Several years ago, I was interviewed by Linda Wertheimer of
National Public Radio about the then extraordinarily popular Left Behind
series. At one point, she asked me if I thought the Left Behind books were
funny. I paused, trying to absorb all the layers of her question, and then came
up with a brilliant answer: "No. Why? Do you?"

I've always wondered if I just lack the right sense of
humor. Was I supposed to find the books funny? Was I just not getting the joke?
It was a relief, then, this week to pick up Presbyterian pastor Mark Davis's
book Left Behind and Loving It. It
is funny.

I cannot say that I see an urgent need for this book at this
particular moment. Surely Harold Camping, Timothy LaHaye and company have been
so thoroughly discredited in the minds of Century
readers that they will not need this book for theological purposes. I myself
have read way too many debunkings of rapture theology, both earnest and
sarcastic, to find another one interesting.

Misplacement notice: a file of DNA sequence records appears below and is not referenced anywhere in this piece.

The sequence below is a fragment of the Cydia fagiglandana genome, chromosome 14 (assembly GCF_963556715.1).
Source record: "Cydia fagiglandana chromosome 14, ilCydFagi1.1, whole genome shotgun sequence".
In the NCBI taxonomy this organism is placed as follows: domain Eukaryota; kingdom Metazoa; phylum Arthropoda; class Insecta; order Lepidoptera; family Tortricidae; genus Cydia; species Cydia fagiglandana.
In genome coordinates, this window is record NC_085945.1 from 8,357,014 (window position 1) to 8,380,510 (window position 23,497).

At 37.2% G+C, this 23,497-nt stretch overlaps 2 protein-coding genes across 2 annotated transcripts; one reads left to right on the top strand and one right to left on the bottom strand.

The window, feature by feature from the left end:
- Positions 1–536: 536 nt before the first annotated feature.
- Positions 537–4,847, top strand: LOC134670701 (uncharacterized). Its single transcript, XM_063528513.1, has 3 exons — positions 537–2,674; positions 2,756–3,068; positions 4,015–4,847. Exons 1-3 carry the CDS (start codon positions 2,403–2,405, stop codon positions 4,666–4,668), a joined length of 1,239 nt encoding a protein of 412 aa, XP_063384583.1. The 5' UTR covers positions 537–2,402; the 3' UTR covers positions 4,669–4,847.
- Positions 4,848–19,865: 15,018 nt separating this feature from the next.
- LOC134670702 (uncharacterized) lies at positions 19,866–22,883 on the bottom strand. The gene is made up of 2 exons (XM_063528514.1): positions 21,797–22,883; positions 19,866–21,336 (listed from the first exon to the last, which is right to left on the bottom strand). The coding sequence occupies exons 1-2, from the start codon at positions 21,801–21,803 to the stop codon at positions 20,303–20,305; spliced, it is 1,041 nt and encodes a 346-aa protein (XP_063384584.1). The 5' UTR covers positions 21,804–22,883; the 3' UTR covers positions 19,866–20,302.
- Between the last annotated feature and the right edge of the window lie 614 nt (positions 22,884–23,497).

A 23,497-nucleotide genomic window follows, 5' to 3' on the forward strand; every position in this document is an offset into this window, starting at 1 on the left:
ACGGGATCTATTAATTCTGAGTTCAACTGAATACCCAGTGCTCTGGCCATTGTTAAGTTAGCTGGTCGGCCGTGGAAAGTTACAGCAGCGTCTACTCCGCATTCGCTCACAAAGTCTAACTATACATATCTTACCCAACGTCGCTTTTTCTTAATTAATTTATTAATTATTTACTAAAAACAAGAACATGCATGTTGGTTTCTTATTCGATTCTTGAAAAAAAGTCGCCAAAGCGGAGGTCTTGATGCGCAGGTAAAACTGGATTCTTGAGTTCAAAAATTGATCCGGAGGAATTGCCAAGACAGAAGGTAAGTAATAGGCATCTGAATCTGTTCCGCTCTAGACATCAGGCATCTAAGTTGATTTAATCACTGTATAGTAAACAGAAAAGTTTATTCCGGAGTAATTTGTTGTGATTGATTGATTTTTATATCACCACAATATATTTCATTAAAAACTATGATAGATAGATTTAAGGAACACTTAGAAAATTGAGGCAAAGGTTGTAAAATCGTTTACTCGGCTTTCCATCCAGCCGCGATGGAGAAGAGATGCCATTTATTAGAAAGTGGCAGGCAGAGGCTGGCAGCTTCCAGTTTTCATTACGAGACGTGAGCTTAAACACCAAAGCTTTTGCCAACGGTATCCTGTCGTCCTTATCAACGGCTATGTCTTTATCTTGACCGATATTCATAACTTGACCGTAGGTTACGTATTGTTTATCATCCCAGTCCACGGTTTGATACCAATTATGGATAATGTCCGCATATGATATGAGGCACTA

But I sat with Davis's book in my office and laughed out
loud. Repeatedly. For people interested in the weird intersection of the Bible
and American culture, this book does the trick of making you see better because
you laugh more.

Davis begins with a description of a rapture tract that
appears on his desk. It goes through the usual gyrations about terrorism,
Israel, the Beast and even "Asian Tigers." Then at the end, in the fine print,
a little note says, "The views expressed here...are not intended to represent,
favorably or unfavorably, any persons, person, national or ethnic group." Davis
rightfully sees a strange sort of identity crisis afoot, a "passive-aggressive

He goes on to offer very deft and humorous biblical and
theological readings of "Left Behind Theology" that speak to the anxiety at
work in prophecy culture. Considering that I've had three messages in my inbox
this week related to the ongoing drama of prophesy--two from people claiming to
be the Antichrist and one from someone claiming to know who the Antichrist
is--I think Davis's timing, comedic and otherwise, might be right on. Maybe it
can be preventative medicine for the next all-too-predictable rapture crisis.

Amy Frykholm

The Century contributing editor is the author of five books, including Wild Woman: A Footnote, the Desert, and my Quest for an Elusive Saint.

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